As to fishing grounds it would be difficult to find a country hotel in the Province near which some good trout-brook or lake cannot be found; in fact it is always possible to live at a regular country boarding-place and still get all the fishing wanted without spending a night in the woods. But it nevertheless remains true that the farther from the regular haunts of men you go, the better will the fishing he, and most anglers, far from deeming it a disadvantage to live in the open, consider it a priceless privilege to combine the joys of their particular craft with the delights of canoeing and camping out.

Fairy Lake (Keilgeemakonge in the Micmac Indian tongue) is one of the largest (about 10 miles by 5 miles) and most beautitul bodies, of water in the Province, lying in Annapolis, and Queen’s Counties, and surrounded by the best moose-country, especially on the west and south. The Maitland, West, Little, and other streams How into it, all affording the best canoeing and leading up to wonderful trout-waters. In the lake itself the fishing is of the very best, such places as the mouths of the streams mentioned, Jeremy’s Bay, &c., being famous. The best pools of all are found near the exit of the Liverpool River, in the celebrated George’s Runs (East and West Runs) and Eelweir, whiie the river itself is a series of celebrated pools from Fairy Lake down to the great Lake Rossignol.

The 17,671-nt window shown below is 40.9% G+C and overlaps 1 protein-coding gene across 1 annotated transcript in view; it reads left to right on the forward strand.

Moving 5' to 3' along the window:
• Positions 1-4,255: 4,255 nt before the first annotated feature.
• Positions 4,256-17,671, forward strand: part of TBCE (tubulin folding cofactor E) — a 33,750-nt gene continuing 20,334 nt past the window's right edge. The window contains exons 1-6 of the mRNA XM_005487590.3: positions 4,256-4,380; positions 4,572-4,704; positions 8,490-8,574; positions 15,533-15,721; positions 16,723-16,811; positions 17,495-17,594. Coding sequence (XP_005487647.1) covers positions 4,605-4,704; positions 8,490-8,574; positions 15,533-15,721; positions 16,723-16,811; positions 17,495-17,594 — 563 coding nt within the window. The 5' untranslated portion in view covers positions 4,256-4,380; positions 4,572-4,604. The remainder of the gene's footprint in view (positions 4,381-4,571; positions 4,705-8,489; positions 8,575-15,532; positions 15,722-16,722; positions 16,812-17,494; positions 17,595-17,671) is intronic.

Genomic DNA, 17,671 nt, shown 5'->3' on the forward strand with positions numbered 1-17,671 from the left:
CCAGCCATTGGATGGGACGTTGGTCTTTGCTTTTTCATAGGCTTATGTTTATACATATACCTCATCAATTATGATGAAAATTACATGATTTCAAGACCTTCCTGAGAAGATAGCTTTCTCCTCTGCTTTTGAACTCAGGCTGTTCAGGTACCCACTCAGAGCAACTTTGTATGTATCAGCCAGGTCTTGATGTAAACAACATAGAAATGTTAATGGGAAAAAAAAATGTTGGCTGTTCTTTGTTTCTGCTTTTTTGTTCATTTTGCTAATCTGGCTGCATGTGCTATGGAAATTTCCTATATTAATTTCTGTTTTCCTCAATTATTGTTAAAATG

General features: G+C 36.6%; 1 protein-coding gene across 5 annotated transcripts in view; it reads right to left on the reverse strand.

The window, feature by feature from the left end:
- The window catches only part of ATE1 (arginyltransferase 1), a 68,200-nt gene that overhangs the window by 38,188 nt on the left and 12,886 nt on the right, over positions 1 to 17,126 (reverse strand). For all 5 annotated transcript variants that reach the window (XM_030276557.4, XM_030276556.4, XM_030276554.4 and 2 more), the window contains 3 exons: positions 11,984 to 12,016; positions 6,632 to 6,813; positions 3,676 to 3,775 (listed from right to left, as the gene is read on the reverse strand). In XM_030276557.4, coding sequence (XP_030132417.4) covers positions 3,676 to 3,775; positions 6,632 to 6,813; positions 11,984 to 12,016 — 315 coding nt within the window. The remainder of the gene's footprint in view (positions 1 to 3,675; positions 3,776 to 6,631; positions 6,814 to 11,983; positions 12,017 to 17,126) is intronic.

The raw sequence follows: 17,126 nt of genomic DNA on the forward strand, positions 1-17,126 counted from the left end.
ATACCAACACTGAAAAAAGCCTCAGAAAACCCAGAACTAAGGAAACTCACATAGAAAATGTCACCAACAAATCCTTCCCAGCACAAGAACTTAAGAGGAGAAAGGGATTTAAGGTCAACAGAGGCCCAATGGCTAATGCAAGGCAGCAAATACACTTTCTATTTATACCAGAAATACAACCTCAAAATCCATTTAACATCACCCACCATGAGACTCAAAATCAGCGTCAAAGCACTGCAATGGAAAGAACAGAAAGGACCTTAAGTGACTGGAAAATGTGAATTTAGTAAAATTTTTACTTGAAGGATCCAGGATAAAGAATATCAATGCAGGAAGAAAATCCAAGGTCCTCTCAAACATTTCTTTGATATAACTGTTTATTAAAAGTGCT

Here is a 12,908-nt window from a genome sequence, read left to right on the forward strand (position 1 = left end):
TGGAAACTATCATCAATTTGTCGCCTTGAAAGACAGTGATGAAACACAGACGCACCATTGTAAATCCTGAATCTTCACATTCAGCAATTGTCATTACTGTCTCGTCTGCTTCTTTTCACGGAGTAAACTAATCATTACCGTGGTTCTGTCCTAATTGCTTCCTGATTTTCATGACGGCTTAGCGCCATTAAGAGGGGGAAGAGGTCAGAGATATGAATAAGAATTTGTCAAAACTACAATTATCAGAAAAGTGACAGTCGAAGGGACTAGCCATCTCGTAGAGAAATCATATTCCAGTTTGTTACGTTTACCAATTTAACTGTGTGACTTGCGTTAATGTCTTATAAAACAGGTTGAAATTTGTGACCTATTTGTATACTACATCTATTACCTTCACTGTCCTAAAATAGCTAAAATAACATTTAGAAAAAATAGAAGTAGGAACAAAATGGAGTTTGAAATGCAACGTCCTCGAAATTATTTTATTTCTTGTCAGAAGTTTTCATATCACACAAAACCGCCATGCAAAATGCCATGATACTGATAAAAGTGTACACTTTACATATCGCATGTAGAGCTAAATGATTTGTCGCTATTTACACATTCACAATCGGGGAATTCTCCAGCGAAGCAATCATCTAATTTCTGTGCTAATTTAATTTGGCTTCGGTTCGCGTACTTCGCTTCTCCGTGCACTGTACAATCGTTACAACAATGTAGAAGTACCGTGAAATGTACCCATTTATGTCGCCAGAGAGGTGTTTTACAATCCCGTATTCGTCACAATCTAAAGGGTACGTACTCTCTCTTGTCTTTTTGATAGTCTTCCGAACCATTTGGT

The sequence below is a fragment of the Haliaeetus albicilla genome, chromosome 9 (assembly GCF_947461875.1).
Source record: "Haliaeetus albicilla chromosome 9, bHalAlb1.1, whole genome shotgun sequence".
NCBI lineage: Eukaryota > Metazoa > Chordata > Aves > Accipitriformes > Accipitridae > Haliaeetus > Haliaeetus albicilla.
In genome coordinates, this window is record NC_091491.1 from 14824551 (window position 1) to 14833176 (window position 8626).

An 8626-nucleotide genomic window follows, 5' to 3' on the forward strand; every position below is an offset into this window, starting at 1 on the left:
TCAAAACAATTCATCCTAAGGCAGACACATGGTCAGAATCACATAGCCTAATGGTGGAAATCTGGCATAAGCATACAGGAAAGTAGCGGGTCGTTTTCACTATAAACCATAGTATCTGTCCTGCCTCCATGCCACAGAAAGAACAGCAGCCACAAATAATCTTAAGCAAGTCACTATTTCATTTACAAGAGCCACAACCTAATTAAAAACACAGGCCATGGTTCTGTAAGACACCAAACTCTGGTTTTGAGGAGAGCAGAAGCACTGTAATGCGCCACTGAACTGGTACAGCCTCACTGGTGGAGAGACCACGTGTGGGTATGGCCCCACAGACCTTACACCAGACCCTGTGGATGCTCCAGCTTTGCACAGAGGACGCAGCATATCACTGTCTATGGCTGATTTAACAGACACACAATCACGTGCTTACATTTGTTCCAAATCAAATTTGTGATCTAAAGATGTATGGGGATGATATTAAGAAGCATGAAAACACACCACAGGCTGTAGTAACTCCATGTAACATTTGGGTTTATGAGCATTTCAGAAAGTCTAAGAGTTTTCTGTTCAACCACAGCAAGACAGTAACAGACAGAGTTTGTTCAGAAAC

In the early days the land about Kedgeemakoege was granted bv the Government to the Micmac Indians as a reservation, but they have passed away or scattered, and their former camping grounds have been deserted for many decades. Lying so long idle, the Department of Indian Affairs recently decided to lease the lands and apply the yearly rental to the Indian fund of the Treasury.

The lease luckily fell into the hands of a sportsman and a lover of nature who proposes to still preserve, in its natural beauty, this great recreation ground, and open it to a limited number of seekers after health, rest, or sport. Under his conservative supervision the Kedgeemakooge Rod and Gun Club of Nova Scotia, Ltd., has been organised, and incorporated by letters patent. Accepted members are granted all the privileges conveyed by the original lease, as well as the same rights on other lands in the vicinity owned by the lessee.

Initiation fee has been fixed at $100.00, with annual dues such as seem necessary to sustain the requirements of the club, probably not exceeding $5.00.

Building sites, all having water frontage, are free to members, who may select their own lot, put up a tent on a substantial cabin, and own a permanent summer home for their families or friends— a retreat in primitive wilds where real life and perfect freedom, unshackled by social forms, make for health and supreme happiness. Fishing licenses are provided free for members.

Reliable licensed guides are retained by this club, and kept in readiness with motor boats and canoes.

Telephone, daily mail and livery afford constant communication with the outside world for those whose inclination or business interest will not permit entire isolation. On the whole I cannot imagine anything more deserving of the epithet sport deluxe.